Three More Thoughts on Labels

It seems, in the TG community, that the subject of labels is frequently brought up and, almost as often, feared. Recently, in the Vanity Club emails, the subject was on labels. These writings are from other members of the Vanity Club.

Hi everyone,

I decided to complicate this whole thread. I have agreed individually with some of you that I abhor labels as a poor substitute for reasoned thought. So much for that. Now I'd like to bring up the subject of "Who" is being labeled. To keep this from becoming a thesis, I'm cutting out so much that it may read like a fractured hard drive. Oh well.

You see, there are two of us. There is "J" who wanted desperately to be a girl beginning at age 4 and matured into a successful male who had a fanatic fascination with everything female and feminine. He began wearing his sister's undies at that age and, of course, progressed to mother's things. No surprises there. About age 12 or 13 he experienced a quite significant breast development (search on gynecomastia if you're interested). Hmmmmmmm??

At an advanced age Crystal was born. He and Crystal live quite comfortably together. When one is out, the other takes a break and for all intents just doesn't exist. There is some leakage of feelings and information. He isn't at all interested any more in being in the least feminine. Has Crystal's emergence taken away the fascination? - the mystery?

Anyway, J certainly engaged in what we would describe as CD/TV activities. What is he now? What is Crystal, who feels absolutely no connection to the male gender, while knowing that she is not really a woman? Does any label fit this situation?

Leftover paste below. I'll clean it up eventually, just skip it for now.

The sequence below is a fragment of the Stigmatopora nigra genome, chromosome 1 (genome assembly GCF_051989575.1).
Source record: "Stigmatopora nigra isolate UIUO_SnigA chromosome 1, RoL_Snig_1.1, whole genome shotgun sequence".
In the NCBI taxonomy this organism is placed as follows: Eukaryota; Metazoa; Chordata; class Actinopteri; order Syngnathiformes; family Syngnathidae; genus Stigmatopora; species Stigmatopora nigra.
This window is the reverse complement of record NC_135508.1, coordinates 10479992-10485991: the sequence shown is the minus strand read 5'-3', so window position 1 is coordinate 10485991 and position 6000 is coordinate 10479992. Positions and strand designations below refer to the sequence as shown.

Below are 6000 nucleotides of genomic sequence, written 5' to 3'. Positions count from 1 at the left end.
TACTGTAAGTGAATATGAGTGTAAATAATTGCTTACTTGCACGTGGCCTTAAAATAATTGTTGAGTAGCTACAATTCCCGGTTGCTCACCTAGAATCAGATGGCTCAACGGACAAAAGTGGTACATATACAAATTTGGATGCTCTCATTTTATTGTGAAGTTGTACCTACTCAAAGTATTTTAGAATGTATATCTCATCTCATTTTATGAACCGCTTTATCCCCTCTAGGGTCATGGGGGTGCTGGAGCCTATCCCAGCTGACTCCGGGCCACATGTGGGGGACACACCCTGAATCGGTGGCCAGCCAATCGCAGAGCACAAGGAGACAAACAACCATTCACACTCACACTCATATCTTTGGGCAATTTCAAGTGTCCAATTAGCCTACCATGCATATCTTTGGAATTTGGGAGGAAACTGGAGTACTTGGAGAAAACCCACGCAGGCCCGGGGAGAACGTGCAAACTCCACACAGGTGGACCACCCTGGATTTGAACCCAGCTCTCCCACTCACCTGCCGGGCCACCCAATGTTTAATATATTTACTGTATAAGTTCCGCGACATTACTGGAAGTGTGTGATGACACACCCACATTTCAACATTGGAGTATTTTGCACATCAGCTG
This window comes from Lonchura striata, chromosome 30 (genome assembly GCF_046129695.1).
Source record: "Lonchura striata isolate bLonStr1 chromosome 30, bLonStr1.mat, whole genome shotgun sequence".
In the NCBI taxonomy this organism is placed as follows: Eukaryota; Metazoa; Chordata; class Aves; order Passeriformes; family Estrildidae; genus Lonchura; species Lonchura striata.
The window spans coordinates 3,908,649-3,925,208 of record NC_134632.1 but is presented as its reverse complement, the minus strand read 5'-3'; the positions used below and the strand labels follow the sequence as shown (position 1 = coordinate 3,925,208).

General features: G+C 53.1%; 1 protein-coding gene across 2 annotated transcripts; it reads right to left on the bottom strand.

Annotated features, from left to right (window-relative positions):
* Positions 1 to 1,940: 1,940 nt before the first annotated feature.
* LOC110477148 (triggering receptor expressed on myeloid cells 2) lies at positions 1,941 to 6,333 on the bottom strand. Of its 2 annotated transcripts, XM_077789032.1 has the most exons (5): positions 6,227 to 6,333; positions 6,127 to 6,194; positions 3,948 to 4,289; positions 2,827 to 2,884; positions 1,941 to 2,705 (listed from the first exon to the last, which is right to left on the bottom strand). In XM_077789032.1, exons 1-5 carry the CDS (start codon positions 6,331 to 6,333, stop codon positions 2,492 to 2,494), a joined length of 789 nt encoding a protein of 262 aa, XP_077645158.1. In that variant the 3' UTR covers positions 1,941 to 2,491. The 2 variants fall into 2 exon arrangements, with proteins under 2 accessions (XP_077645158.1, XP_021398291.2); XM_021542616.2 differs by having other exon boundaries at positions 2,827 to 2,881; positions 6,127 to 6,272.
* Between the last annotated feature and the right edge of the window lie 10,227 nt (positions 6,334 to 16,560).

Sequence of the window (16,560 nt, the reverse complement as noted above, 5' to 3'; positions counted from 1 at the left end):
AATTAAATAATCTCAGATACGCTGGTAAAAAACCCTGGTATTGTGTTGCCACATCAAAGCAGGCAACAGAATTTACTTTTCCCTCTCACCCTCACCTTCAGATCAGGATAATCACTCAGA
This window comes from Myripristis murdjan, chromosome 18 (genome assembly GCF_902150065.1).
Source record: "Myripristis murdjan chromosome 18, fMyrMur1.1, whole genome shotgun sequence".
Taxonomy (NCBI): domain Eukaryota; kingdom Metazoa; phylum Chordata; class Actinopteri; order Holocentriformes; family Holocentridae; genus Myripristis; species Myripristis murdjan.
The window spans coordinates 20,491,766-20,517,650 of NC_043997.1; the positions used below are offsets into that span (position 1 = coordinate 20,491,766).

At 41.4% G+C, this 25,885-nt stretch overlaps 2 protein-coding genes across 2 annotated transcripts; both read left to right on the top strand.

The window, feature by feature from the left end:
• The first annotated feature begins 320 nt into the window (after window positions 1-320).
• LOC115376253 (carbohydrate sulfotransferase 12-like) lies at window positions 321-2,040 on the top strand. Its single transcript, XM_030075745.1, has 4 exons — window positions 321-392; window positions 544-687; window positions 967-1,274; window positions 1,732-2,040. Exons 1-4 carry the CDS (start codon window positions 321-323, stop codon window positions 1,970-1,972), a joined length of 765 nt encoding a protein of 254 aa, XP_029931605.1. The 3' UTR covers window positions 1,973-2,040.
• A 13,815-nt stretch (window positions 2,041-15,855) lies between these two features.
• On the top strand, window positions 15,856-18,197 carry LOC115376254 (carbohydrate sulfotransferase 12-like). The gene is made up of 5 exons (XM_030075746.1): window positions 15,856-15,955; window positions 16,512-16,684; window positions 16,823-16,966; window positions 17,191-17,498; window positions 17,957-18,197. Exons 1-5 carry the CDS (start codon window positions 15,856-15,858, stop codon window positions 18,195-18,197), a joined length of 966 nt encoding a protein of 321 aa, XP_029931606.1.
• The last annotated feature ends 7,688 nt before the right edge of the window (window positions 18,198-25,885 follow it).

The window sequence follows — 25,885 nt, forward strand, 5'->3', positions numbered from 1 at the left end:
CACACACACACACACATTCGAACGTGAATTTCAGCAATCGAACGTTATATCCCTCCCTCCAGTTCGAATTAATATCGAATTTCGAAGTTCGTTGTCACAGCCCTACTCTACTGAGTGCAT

What I'm getting at is "Who is being labeled?" Crystal or "J?" Both? Oh my, how confusing things get.

'nuf for now


I think Crystal brings up a fascinating aspect to this whole discussion. She really raises the issue of how our individual motives for dressing affect the label (psychological and designer, but that is probably fodder for another email at a later date.) that applies to each of us.

If why we dress is as a means to achieve sexual gratification, then some transgender monikers really don't apply. Presumably, a man, for whom crossdressing is solely a means for facilitating certain kinds of sex play, probably never entertains the notion of actually changing his permanent gender identity. That sort of person, at least to me, is a crossdresser, or even a fetishist (Not that there is anything wrong with that, to borrow the Seinfield line).

Likewise, a man who dresses primarily for social purposes - because he really enjoys being received in social settings as a woman (whether or not he may also gain sexual gratification) - but doesn't want to permanent change his gender, is probably a transvestite. And then a person who, although born with an "outie," so to speak, fervently desires an "innie," and then wears clothing of the gender he feels most honestly expresses his real gender identity, is a transsexual.

Likewise, as Crystal notes, a person who has segmented their gender expressions into two personas may also have a different transgender title applied. And, frequently, I know a lot of us use the shorthand "Tgirl" to describe ourselves because it's easier than trying to shoehorn our often complex and changing motives into a single titular construct.